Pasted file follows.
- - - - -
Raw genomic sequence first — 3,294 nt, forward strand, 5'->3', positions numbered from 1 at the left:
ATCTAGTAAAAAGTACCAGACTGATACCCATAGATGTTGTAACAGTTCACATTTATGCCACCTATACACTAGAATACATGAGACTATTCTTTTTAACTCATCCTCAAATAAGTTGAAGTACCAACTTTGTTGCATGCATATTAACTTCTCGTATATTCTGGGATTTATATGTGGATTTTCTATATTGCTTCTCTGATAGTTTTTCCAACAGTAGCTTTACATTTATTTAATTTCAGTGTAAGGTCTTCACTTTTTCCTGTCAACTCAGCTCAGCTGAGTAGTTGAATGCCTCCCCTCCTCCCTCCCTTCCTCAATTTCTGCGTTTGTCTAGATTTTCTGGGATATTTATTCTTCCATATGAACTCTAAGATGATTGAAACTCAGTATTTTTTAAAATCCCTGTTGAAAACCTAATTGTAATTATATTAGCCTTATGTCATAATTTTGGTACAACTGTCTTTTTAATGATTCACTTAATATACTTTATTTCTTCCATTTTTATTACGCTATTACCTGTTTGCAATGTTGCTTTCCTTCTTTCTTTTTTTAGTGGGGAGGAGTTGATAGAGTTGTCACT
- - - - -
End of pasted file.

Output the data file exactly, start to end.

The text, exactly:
Raw genomic sequence first — 3,294 nt, forward strand, 5'->3', positions numbered from 1 at the left:
ATCTAGTAAAAAGTACCAGACTGATACCCATAGATGTTGTAACAGTTCACATTTATGCCACCTATACACTAGAATACATGAGACTATTCTTTTTAACTCATCCTCAAATAAGTTGAAGTACCAACTTTGTTGCATGCATATTAACTTCTCGTATATTCTGGGATTTATATGTGGATTTTCTATATTGCTTCTCTGATAGTTTTTCCAACAGTAGCTTTACATTTATTTAATTTCAGTGTAAGGTCTTCACTTTTTCCTGTCAACTCAGCTCAGCTGAGTAGTTGAATGCCTCCCCTCCTCCCTCCCTTCCTCAATTTCTGCGTTTGTCTAGATTTTCTGGGATATTTATTCTTCCATATGAACTCTAAGATGATTGAAACTCAGTATTTTTTAAAATCCCTGTTGAAAACCTAATTGTAATTATATTAGCCTTATGTCATAATTTTGGTACAACTGTCTTTTTAATGATTCACTTAATATACTTTATTTCTTCCATTTTTATTACGCTATTACCTGTTTGCAATGTTGCTTTCCTTCTTTCTTTTTTTAGTGGGGAGGAGTTGATAGAGTTGTCACT